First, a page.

Tribes and tribulations of Roman Britain
If you come in the High Season, Roman Britain offers a rich diversity of peoples. The peoples have always been said to be simple and as such free of vice, rubbing along with one another quite well. True, it’s essentially a bag of Celtic peoples, but the differences between the tribes point to different seasons of migrations from the continent. Put someone from the east in the same room as someone from the west, and you can tell them apart. This is all the more so with the differences between the ‘free’ Britons, keeping up with their ancient traditions, and those living in the Roman Empire.
The Caledonians of the far north, our Roman observers noted, have red hair and large limbs, suggesting to them they may be of German origin.
The Silures, who live in the west and mid west, have curly hair and are darker skinned. For this reason, and the reason that Spain is opposite, have suggested an Iberian origin.
Those that are opposite Gaul are taken to be of Gallic origin. Of the three, this at least seems likely. Though Romans also suggest that perhaps the climate has made people the same on both sides of the channel.
Taken as a whole, the Britons are said to be taller than their Gallic neighbours, with darker hair and looser build, a good half foot taller than your tallest Roman. They are, however, widely held to be bow legged and uglier.
In Caesar’s time, it’s said that the most civilized of all these nations are they who live in the south east, a heavily maritime district. Cingetorix, Carvilius, Taximagulus and Segonax are four of their leading rulers, with Cassivellaunus as a High King in the making.
They have most of the same customs as you can find in Gaul, though cheese making has had to be imported. Most of the inland inhabitants do not sow corn, nor do they for that matter have gardens, but live on milk (lots of it) and meat and wear skins. Dye is very popular, with a blue that comes from wood, making them look more frightening in battle. They wear their hair long, and shave their whole body apart from their hair and moustache. Up to a dozen men are said to share common wives, even between brothers.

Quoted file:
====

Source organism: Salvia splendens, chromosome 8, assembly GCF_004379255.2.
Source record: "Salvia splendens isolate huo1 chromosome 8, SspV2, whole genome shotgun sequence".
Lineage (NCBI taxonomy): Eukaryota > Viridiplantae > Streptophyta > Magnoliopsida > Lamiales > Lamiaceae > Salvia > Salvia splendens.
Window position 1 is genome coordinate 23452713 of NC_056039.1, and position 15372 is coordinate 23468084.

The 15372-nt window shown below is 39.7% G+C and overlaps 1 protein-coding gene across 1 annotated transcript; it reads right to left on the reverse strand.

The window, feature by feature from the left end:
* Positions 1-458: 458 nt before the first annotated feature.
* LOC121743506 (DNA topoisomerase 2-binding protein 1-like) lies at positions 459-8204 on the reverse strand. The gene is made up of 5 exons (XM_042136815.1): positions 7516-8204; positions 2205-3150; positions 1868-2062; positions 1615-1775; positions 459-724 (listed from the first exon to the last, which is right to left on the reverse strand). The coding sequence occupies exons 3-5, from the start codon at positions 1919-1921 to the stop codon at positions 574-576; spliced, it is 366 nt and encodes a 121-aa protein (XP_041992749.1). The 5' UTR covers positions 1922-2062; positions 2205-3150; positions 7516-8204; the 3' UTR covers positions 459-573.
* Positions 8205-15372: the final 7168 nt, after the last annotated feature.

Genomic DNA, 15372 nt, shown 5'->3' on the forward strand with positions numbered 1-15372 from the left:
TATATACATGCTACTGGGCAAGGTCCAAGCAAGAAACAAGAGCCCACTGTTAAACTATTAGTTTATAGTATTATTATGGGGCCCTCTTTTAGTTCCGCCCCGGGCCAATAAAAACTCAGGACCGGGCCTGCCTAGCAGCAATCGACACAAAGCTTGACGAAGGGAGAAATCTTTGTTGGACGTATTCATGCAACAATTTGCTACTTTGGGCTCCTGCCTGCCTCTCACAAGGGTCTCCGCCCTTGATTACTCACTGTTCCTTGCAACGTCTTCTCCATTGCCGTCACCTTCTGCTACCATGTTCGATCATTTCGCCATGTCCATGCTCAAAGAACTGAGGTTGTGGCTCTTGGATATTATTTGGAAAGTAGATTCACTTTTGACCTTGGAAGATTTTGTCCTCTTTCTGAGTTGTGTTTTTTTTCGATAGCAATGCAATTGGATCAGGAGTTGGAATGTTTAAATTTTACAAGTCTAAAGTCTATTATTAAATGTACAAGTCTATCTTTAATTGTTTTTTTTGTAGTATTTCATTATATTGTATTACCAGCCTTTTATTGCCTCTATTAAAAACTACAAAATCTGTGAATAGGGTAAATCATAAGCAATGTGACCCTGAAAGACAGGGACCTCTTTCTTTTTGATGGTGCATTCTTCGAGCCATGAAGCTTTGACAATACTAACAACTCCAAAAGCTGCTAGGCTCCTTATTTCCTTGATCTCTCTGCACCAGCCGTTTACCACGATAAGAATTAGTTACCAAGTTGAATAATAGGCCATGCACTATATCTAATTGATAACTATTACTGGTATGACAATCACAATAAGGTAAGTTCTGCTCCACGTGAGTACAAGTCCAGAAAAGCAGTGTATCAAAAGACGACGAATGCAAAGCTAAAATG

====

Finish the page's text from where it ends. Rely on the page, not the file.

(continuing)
What has certainly been noted since then is the effect of conquest on people in Gaul and Britain. These latter have kept their independence longer, and it shows. While the languages differ slightly, there is the same level of derring-do when danger approaches, and the same fear when faced with it. However, the Britons show more spirit, as they have only lately been living under a peaceful regime, and have not yet lost that warlike edge when they “lost their courage along with their freedom”. Note, however, this level of aggression while it is increasingly sapped amongst the residents of Roman Britain, will very much remain beyond the frontiers for long years to come. So remember to show more respect when you travel outside of the provinces, as you may find fights break out much more easily, like home.
Britons you’ll note endure cheerfully the conscription, taxes and the rest imposed on them, providing there is no oppression. It is said of them in the first century that “they are reduced to subjection, not as yet to slavery,” and that they are impatient of such yolks. It’s a trend you might see retained, contrary to expectations. By the low season, the Britons have forgotten their old tribal differences, and even when you see break downs in power, it’s not to the old tribal structures locals will turn. But they will still keep something of their old independent spirit, plumping for leaders so they can do things their own way. It’s not for nothing the third century sees Britain called “a province fertile in tyrants”. They may be plumping for tough rulers, but they are their own rulers.
From The Discerning Barbarian's Guidebook to Roman Britain: People to Meet and Places to Plunder [Paperback] by Lee Rotherham